80 Years ago today: The Beginning of an Industry


Vought-Sikorsky VS-300

Today, 80 years ago, on September 14th, 1938, a little piece of helicopter history took off for the very first time. Okay, to be fair; it was attached to cables when it flew, and it wouldn’t fly free up until May 1940, but still: It flew.

We are talking about the Vought-Sikorsky VS-300, an American single-engine helicopter designed by Igor Sikorsky himself which became the first successful single lifting rotor helicopter in the United States and the first successful helicopter to use a single vertical-plane tail rotor configuration. And as the VS-300 was developed into the Sikorsky R-4, what became the world’s first production helicopter, it’s fair to say that the VS-300 played a significant role at the beginning of the world’s helicopter industry.


VS-300 with floats

Sikorsky also fitted utility floats to the VS-300 and performed a water landing and takeoff on 17 April 1941, making it the first practical amphibious helicopter. On 6 May 1941, Sikorsky set a new endurance record of one hour, 32 minutes and 26 seconds with the VS-300. In the following period until December 8, 1941, the helicopter underwent many technical changes. The final version of the VS-300 - powered by a 150 hp Franklin engine - flew a total of 102 hours, 35 minutes and 51 seconds and was one of the first helicopters capable of carrying cargo.

In 1943, the VS-300 was retired to the Henry Ford Museum in Dearborn, Michigan. It has been on display there ever since, except for a trip back to the Sikorsky Aircraft plant for restoration in 1985.

This little history lesson today, I dedicate to @RotorGuy. Thanks to him, I was eager to learn a little bit more about helicopters, and when I saw this anniversary today, I decided that it’s worth a thread.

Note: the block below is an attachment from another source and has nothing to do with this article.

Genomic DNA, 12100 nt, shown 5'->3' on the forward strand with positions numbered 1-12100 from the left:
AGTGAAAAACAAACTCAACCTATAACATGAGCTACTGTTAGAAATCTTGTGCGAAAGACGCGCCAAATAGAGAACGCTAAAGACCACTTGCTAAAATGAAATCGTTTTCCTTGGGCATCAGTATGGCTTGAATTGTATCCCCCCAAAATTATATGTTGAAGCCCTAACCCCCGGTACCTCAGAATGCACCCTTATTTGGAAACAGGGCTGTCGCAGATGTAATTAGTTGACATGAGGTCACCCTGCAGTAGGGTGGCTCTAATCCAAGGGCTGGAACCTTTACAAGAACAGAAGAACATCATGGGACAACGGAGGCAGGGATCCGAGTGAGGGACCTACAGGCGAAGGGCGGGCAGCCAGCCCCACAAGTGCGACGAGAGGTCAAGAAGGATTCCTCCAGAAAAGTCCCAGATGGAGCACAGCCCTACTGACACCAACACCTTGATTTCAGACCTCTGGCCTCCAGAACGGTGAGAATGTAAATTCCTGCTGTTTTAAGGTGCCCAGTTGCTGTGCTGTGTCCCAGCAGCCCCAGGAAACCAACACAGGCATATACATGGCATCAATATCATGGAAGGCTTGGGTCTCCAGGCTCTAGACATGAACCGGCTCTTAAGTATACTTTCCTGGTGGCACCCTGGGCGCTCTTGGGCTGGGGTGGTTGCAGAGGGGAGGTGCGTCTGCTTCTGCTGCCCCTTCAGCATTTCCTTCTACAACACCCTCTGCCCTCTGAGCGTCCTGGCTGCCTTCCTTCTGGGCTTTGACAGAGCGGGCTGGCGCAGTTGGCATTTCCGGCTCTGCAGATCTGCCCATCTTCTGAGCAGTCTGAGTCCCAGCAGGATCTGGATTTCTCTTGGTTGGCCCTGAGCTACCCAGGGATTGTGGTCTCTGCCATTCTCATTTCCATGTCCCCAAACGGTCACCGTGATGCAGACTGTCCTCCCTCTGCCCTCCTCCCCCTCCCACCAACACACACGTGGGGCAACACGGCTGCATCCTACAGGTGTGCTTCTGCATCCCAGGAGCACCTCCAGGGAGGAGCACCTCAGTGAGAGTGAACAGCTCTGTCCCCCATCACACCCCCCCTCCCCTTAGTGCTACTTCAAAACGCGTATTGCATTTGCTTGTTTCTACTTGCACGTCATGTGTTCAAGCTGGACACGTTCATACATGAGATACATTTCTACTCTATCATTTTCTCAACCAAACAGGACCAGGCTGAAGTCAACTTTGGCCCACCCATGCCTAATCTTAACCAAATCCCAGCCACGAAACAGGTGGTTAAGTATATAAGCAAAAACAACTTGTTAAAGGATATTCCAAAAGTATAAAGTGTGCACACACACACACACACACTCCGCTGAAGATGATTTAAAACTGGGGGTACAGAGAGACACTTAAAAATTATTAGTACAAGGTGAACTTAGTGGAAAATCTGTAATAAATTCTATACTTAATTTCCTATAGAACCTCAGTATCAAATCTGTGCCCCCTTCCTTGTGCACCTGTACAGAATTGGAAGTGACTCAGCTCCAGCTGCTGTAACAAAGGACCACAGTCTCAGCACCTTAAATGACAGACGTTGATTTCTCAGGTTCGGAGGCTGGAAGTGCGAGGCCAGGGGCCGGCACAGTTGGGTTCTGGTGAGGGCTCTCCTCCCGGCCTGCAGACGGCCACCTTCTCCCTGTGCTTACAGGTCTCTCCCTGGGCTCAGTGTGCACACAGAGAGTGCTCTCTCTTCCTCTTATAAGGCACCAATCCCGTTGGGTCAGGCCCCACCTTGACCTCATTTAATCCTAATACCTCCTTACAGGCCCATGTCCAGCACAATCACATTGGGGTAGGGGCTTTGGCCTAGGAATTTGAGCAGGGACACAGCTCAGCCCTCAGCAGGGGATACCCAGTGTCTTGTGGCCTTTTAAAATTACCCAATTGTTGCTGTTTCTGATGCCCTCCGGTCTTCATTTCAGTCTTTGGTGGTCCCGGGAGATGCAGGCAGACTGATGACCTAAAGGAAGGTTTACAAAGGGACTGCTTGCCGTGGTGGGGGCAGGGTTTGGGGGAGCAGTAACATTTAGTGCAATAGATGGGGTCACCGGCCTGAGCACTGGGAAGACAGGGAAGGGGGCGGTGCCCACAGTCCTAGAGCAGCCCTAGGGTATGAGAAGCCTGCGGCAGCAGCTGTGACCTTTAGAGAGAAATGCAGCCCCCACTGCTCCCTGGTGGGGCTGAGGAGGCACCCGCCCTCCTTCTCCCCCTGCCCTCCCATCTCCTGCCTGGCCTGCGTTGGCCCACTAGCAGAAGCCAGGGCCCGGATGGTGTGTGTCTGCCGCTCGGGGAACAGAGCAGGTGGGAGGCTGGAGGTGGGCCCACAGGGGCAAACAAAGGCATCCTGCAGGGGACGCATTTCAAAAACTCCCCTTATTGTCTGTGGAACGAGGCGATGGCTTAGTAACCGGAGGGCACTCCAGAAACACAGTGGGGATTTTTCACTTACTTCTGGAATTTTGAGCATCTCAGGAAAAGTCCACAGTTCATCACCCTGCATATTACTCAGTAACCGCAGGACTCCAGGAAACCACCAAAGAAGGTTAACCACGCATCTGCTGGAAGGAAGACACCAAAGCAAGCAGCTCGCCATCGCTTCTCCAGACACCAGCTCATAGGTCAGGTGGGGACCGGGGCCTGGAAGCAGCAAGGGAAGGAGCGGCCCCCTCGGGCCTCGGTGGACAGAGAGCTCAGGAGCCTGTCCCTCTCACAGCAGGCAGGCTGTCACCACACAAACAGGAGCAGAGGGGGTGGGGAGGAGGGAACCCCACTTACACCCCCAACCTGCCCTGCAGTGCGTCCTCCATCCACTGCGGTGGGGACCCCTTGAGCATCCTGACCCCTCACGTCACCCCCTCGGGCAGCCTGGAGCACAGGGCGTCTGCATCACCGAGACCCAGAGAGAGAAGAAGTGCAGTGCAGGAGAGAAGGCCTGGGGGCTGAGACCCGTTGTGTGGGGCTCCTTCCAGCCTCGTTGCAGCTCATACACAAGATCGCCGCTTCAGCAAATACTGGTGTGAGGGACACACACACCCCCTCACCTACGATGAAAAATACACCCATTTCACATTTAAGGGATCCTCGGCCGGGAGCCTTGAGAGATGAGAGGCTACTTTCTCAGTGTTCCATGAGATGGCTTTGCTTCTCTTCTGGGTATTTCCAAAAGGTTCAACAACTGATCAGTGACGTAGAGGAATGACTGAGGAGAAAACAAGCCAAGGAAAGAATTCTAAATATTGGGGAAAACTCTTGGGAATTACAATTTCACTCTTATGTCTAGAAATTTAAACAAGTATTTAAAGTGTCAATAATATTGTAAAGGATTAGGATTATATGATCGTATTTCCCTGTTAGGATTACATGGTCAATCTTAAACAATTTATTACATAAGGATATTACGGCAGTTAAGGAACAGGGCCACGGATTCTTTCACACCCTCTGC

Have a good day or night, and many happy landings!

Information Sources:

Image Sources:


So, @Marc a interesting/educative topic again; this is definitely an advancement in aviation. It’s amazing how far we have come (in terms of helicopters)


This is a very nice topic, I did not know about this. Great information!!

Thank you for the good feedback you two 😊

I’ve always been a little history fan. It’s interesting to see how things worked in the past, and how far technology developed in the last century. It’s unbelievable. I mean, up until 140 years ago the lightbulb wasn‘t even invented yet! We didn’t have color television up until the 50s and 60s. That was only 50 years ago! And if you told anyone about iPhones or iPads only 20 years ago, they’d have called you crazy.

Same in aviation. Think about it. This is how „planes“ used to look only 128 years ago!

Source: Wikipedia, September 14th, 2019

And then in 1903 came the Wright Brothers. That was only 116 years ago. The Boeing 707 didn’t fly up until 62 years ago.

The progress that humans made in the last 100 years is just flabbergasting. That’s why I love history.


And yet no tag… thanks for sharing Marc!


Wow I’m sorry I saw you tagged me didn’t get notified =(

Sikorsky Is the reason why we have helicopters, his little tail rotor design made a world of a difference (literally!)


Big mark in history. If it wasn’t for helicopters, I would have died at age 1.


Wow! Thats interesting!

Anyways, great topic @Marc! This really makes me appreciate on how far technology-based we have come!


As Sikorsky once said

If a man is in need of rescue, an airplane can come in and throw flowers on him, and that’s just about all. But a direct lift aircraft could come in and save his life


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